Scientific Name: Heliogomphus kelantanensis
Common Name: Malayan Grappletail
Heliogomphus kelantanensis is a rare forest inhabitant of swift flowing streams. It is endemic to Peninsular Malaysia and Singapore. In Singapore, this rare species is found in the Central Catchment Nature Reserve.
According to The IUCN Red List of Threatened Species 2015, a male specimen has been described by Laidlaw in 1902, but the female is in a poor state to describe. The only other record of the female is by Lieftinck (1932), who described based on a larva of a female.
In May 2015, I came across two males perching on low vegetation in the deep forest of the Central Catchment Nature Reserve. The first male was a rather pristine young male, whilst the second male has it’s right lower wing slightly torn at the tip. The two males were perching very low near a forest stream, about 1 metre apart from each other, and were possibly waiting for a mating female.
Shortly after, a female arrived, and was immediately grabbed by the second male and they flew away to the nearly shrub while in tandem. The mating took well over ten minutes before they flew deeper into the thick vegetation and out of sight. This was the first time I have seen a mating pair.
I have seen the female of this species only once in June 2013 in the Nature Reserve. Female has similar markings as the male.
Scientific Name: Brachythemis contaminata
Common Name: Common Amberwing
Brachythemis contaminata is a common species in Singapore. It can be found in many places in Singapore such as open ponds, reservoirs, both in urban areas as well as nature reserves. I have come into contact this species at Toa Payoh Town Park, Singapore Botanic Garden, Gardens by the Bay, and Kranji Reservoir.
Adult males has wings that are tinted with deep amber and have orange veins and pterostigmata. The abdomen is in deep orange. Immature male is light brown with yellowish pterostigmata. Female is very similar to the immature male. It has wings that are clear, and yellowish brown thorax and abdomen.
This species can tolerate a certain amount of polluted waters. They are a sun-loving species which are active all day until after sunset.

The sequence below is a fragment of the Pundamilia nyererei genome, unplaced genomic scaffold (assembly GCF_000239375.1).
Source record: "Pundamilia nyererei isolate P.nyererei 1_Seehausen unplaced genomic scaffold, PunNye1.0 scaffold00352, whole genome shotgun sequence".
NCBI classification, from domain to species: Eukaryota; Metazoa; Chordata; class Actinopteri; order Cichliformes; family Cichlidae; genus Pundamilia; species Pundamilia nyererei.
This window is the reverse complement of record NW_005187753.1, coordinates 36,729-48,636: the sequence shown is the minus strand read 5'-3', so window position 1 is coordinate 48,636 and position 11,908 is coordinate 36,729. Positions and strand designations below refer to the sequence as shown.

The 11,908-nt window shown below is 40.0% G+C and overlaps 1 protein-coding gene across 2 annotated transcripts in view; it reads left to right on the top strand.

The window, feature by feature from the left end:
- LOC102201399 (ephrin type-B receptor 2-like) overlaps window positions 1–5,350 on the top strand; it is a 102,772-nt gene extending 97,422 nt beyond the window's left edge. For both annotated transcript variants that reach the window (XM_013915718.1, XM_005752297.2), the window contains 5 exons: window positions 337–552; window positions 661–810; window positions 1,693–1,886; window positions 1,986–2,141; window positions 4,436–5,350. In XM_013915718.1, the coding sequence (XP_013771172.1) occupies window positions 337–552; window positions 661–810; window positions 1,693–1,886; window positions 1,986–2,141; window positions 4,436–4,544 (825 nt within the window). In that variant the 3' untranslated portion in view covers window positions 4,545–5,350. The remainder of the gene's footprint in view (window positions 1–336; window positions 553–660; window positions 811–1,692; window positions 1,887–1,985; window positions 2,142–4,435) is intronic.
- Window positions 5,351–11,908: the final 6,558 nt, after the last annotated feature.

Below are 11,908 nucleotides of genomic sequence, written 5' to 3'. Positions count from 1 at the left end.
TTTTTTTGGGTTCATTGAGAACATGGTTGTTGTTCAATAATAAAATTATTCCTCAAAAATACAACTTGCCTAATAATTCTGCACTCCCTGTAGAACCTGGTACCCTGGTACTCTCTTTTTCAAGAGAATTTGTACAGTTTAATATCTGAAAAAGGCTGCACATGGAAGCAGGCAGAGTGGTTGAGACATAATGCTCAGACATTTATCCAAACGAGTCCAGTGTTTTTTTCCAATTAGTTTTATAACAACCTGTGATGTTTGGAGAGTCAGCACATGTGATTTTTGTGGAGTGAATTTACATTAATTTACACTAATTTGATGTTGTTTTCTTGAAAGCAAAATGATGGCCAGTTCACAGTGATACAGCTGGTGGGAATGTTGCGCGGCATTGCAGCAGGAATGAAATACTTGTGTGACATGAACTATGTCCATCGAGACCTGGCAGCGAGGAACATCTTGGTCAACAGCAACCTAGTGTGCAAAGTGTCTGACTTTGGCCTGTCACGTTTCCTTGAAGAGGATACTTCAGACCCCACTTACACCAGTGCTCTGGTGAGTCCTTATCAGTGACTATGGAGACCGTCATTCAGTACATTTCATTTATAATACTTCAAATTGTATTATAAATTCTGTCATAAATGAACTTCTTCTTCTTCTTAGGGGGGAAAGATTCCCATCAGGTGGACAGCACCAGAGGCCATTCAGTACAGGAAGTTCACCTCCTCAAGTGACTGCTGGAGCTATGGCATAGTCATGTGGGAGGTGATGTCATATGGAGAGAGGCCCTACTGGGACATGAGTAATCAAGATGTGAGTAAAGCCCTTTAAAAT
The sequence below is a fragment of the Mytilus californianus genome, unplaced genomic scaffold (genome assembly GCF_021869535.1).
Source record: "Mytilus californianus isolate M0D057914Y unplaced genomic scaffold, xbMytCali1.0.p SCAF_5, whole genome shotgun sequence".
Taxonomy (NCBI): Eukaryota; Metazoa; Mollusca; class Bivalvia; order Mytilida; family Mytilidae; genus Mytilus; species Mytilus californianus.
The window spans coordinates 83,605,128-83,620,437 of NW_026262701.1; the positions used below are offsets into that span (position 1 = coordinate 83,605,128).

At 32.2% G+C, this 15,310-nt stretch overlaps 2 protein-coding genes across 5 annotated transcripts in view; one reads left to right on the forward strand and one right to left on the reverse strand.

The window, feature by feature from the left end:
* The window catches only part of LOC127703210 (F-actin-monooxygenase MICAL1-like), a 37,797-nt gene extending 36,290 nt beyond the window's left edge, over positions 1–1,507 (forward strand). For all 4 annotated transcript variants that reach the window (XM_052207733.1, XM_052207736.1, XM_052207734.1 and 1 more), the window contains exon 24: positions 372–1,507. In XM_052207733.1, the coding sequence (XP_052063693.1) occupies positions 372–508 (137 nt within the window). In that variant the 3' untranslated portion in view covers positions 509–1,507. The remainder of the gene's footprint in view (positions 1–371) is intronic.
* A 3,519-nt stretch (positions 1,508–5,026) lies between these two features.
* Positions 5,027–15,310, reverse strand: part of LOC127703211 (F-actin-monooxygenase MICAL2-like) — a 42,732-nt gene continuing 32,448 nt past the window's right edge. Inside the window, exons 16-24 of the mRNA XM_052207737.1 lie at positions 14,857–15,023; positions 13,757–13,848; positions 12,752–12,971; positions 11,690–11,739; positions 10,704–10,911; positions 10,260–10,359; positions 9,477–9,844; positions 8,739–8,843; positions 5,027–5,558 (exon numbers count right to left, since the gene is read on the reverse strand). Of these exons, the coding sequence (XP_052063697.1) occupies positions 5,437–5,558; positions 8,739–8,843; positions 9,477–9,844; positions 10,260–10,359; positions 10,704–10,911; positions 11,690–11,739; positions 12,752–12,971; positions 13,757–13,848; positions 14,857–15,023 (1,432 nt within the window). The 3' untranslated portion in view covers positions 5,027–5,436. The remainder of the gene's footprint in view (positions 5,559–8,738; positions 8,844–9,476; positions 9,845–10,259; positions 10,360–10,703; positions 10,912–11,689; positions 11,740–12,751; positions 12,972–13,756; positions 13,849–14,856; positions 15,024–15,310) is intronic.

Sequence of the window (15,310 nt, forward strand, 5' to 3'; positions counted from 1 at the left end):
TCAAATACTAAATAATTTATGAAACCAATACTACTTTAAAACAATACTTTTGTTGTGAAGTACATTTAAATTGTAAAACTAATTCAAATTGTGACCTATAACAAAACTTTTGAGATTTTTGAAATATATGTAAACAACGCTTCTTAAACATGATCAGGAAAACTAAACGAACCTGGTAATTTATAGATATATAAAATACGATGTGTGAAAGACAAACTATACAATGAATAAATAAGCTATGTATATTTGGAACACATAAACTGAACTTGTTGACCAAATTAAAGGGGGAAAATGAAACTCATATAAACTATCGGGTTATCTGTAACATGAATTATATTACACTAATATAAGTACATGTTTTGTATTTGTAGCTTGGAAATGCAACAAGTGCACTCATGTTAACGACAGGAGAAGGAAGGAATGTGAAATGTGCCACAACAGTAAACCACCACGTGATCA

Lestes praemorsus decipiens is a member of the Lestidae family. A common name for this species is Crenulated Spreadwing.
This species is uncommon and can be found at large water bodies such as reservoirs and large ponds and wetland marshes. In Singapore, I have seen this species at MacRitchie Reservoir and Bukit Timah Nature Reserves.
The male has powdery light blue thorax with dark spots. The abdomen is dark and shaped like a hockey stick. Aged males are heavily pruinosed.
They typically rest with their wings at an angle away from their bodies and half open. They usually perch on vertical stems of water plants with their abdomen hanging downwards.
Scientific Name: Orchithemis pulcherrima
Common Name: Variable Sentinel
Orchithemis pulcherrima is a common dragonfly which inhabits swampy forests within the nature reserves. It can be found usually under heavily shaded forest reserves in MacRitchie Reservoir, Upper Pierce Reservoir, Upper Seletar Reservoir, Bukit Timah Nature Reserve, and many other forested reserves.
This is a narrow winged species. The abdomen is broad and tapers towards the tip. Male has two colour forms. Red form with and without white markings and dark form with pale markings near it’s base. The genitalia on the ventral side of segment 2 of the male is very prominent.
This is the red form without white markings which is very common.
This male individual has a yellowish thorax which is quite distinct.
This male has a dark reddish abdomen with white markings at base of abdomen. This form is not normally seen.
Female with red abdomen is rare. I have seen this female form only three times in Singapore.
Scientific Name: Camacinia gigantea
Common Name: Sultan
Camacinia gigantea is a large and rare dragonfly which inhabits large ponds, lakes and reservoirs. Although rare, it can be quite common locally especially near edges of forest reserves. I have seen this species at Bukit Timah Nature Reserve, Chestnut Avenue Forests, Mandai Forests.
This is possibly the largest dragonfly in the Libellulidae family.
The male has a dark red thorax, abdomen, and the red patches also cover about 2/3 of the wings. It is not uncommon to see several males fly rapidly over stagnant ponds or forest pools, often engage in territorial fight. They prefer to hang vertically at their favourite perch and ward off intruders.
Female is slightly stouter and larger than the male. The wings and body are pale brownish in colour. Aged female can appear to be dark red as in males. Female is rarer and often not sighted. They appear only when mating and ovipositing.
I used to see this species at a drainage concrete structure at the Bukit Timah Nature Reserve. However, the sighting of this species is less common now after the vegetation was cleared from the water-logged structure.